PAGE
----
In the profiles the most resource-consuming operation are highlighted with red and yellow accordingly, representing the percentage of resources spent on each operation.

Let’s modify our SQL query – now we shall select only table names:

SELECT t.name
FROM sys.tables t

Now our execution plan got simplified and it is obvious that the query execution will require less resources:

How did we achieve that? Let’s take a look at the content of sys.tables. Unfortunately, SSMS does not allow viewing system views DLL, so we will use a small trick:

DECLARE @SQL VARCHAR(MAX)
SELECT @SQL = OBJECT_DEFINITION(OBJECT_ID('sys.tables'))
PRINT @SQL

We receive the following results:

CREATE VIEW sys.tables
AS
SELECT
o.name, o.OBJECT_ID, o.principal_id, o.schema_id, o.parent_object_id,
o.TYPE, o.type_desc, o.create_date, o.modify_date,
o.is_ms_shipped, o.is_published, o.is_schema_published,
ISNULL(ds.indepid, 0) AS lob_data_space_id,
rfs.indepid AS filestream_data_space_id,
...
ts.name
AS lock_escalation_desc,
o.is_filetable
FROM sys.objects$ o
LEFT JOIN sys.sysidxstats lob ON lob.id = o.OBJECT_ID AND lob.indid <= 1
LEFT JOIN sys.syssingleobjrefs ds ON ds.depid = o.OBJECT_ID AND ...
LEFT JOIN sys.syssingleobjrefs rfs ON rfs.depid = o.OBJECT_ID AND ...
LEFT JOIN sys.syspalvalues ts ON ts.class = 'LEOP' AND ...
WHERE o.TYPE = 'U'

Query optimizer looks at the columns which are actually used in our SQL query and removes excess joins. Now you can see why the application of an asterisk in query can result in reducing query efficiency.

However the same data can be received in a more efficient way. All tables are objects and are contained in sys.objects:

DECLARE @SQL VARCHAR(MAX)
SELECT @SQL = OBJECT_DEFINITION(OBJECT_ID('sys.objects))
PRINT @SQL
'

We receive the following in Output:

CREATE VIEW sys.objects AS
SELECT
name,
OBJECT_ID,
principal_id,
schema_id,
...
FROM sys.objects$

It’s obvious that this view is very simple and thus faster than sys.tables. All we have to do is select the tables among all objects by adding filtering condition (U – USER_TABLE, V – VIEW):

SELECT t.name
FROM sys.objects t
WHERE t.[type] = 'U'

To compare the queries we need to select execution plans and click Compare Selected Results on the context menu.

2. Elimination of data re-reading

Usually data re-reading is one of the most resource-demanding operations. That is why queries should be written in a way that would allow reading data in a query only once.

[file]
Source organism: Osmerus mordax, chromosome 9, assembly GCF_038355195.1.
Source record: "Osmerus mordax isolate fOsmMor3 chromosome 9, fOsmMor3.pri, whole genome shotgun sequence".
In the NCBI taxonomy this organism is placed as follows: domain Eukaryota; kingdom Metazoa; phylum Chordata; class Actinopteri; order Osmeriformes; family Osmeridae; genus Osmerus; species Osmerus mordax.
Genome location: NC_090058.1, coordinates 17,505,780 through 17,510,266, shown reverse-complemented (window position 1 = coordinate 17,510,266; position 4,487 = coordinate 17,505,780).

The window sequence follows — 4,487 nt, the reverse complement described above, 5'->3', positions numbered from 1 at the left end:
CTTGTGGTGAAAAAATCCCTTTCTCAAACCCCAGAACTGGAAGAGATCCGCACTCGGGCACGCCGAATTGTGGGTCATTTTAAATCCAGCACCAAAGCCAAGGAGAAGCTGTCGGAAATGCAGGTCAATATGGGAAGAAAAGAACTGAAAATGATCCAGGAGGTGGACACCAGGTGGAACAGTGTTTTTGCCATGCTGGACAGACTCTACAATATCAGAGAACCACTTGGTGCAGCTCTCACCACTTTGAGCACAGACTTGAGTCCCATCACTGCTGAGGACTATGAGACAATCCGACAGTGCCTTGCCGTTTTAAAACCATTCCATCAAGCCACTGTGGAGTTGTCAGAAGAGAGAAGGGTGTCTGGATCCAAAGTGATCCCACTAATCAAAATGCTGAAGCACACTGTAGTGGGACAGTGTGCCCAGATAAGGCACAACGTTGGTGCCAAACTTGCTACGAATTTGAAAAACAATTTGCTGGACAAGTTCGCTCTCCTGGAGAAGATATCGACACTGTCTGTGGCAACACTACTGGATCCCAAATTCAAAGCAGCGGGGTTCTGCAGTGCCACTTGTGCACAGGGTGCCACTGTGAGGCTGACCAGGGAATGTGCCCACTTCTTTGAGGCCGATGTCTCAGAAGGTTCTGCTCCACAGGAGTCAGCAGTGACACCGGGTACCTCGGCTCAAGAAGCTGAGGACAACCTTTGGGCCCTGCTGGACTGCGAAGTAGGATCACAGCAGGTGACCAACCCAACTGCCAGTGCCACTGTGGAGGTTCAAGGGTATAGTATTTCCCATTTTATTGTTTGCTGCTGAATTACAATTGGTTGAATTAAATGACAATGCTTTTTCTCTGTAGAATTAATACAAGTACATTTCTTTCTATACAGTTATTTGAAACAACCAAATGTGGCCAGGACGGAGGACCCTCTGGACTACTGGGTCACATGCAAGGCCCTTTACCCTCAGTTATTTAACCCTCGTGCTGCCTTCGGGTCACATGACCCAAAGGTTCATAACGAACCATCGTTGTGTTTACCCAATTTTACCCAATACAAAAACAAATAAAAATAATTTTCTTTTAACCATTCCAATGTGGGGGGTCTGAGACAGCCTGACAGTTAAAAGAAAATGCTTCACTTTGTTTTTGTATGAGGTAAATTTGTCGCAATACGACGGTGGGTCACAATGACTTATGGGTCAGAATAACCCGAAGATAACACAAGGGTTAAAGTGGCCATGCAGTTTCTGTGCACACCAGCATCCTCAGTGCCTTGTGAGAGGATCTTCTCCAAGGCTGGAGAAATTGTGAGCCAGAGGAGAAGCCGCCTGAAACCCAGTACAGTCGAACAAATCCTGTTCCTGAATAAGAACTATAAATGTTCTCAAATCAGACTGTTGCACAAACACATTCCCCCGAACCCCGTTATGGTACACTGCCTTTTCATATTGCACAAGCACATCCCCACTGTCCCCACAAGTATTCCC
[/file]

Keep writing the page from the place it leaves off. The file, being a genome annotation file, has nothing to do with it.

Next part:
For example:

SELECT
(
SELECT COUNT(*)
FROM sys.objects o
WHERE o.[type] = 'U')
,(
SELECT COUNT(*)
FROM sys.objects o
WHERE o.[type] = 'V')

When you look through the plan, you can notice that the data from the table is being read twice:

The example below shows how this problem can be resolved:

;WITH cte AS
(
SELECT o.[type], [count] = COUNT(*)
FROM sys.objects o
WHERE o.[type] IN ('U', 'V')
GROUP BY o.[type]
)
SELECT (
SELECT [count]
FROM cte
WHERE [type] = 'U'
)
, (
SELECT [count]
FROM cte
WHERE [type] = 'V'
)

Keep in mind that CTE is just a code generalization – it will not allow you to eliminate the data re-read:

Let’s try to rewrite the SQL query using aggregation:

SELECT
COUNT(CASE WHEN o.[type] = 'U' THEN 1 END)
,
COUNT(CASE WHEN o.[type] = 'V' THEN 1 END)
FROM sys.objects o
WHERE o.[type] IN ('U', 'V')

The progress is evident:

But let’s imagine that we need to make more than two aggregations. In this case query execution will consume more time. But in fact, we can simplify it even more:

SELECT *
FROM (
SELECT o.OBJECT_ID, o.[type]
FROM sys.objects o
WHERE o.[type] IN ('U', 'V')
)
t
PIVOT
(
COUNT(t.OBJECT_ID) FOR [type] IN (U, V)
)
p

Let’s compare the queries:

I suppose, no comments are needed.

To sum it up I would like to point out that simplifying SQL query logic is the key to query optimization.
When analyzing execution plans with the help of the query profiler, you will be able to detect bottlenecks in the performance of databases and improve the efficiency of your SQL queries.

I suggest you download dbForge Studio for SQL Server and try this out. Let me know what you think about the same.

Reference: Pinal Dave (http://blog.sqlauthority.com)

SQL SERVER – Example of Performance Tuning for Advanced Users with DB Optimizer

Performance tuning is such a subject that everyone wants to master it. In beginning everybody is at a novice level and spend lots of time learning how to master the art of performance tuning. However, as we progress further the tuning of the system keeps on getting very difficult. I have understood in my early career there should be no need of ego in the technology field. There are always better solutions and better ideas out there and we should not resist them. Instead of resisting the change and new wave I personally adopt it.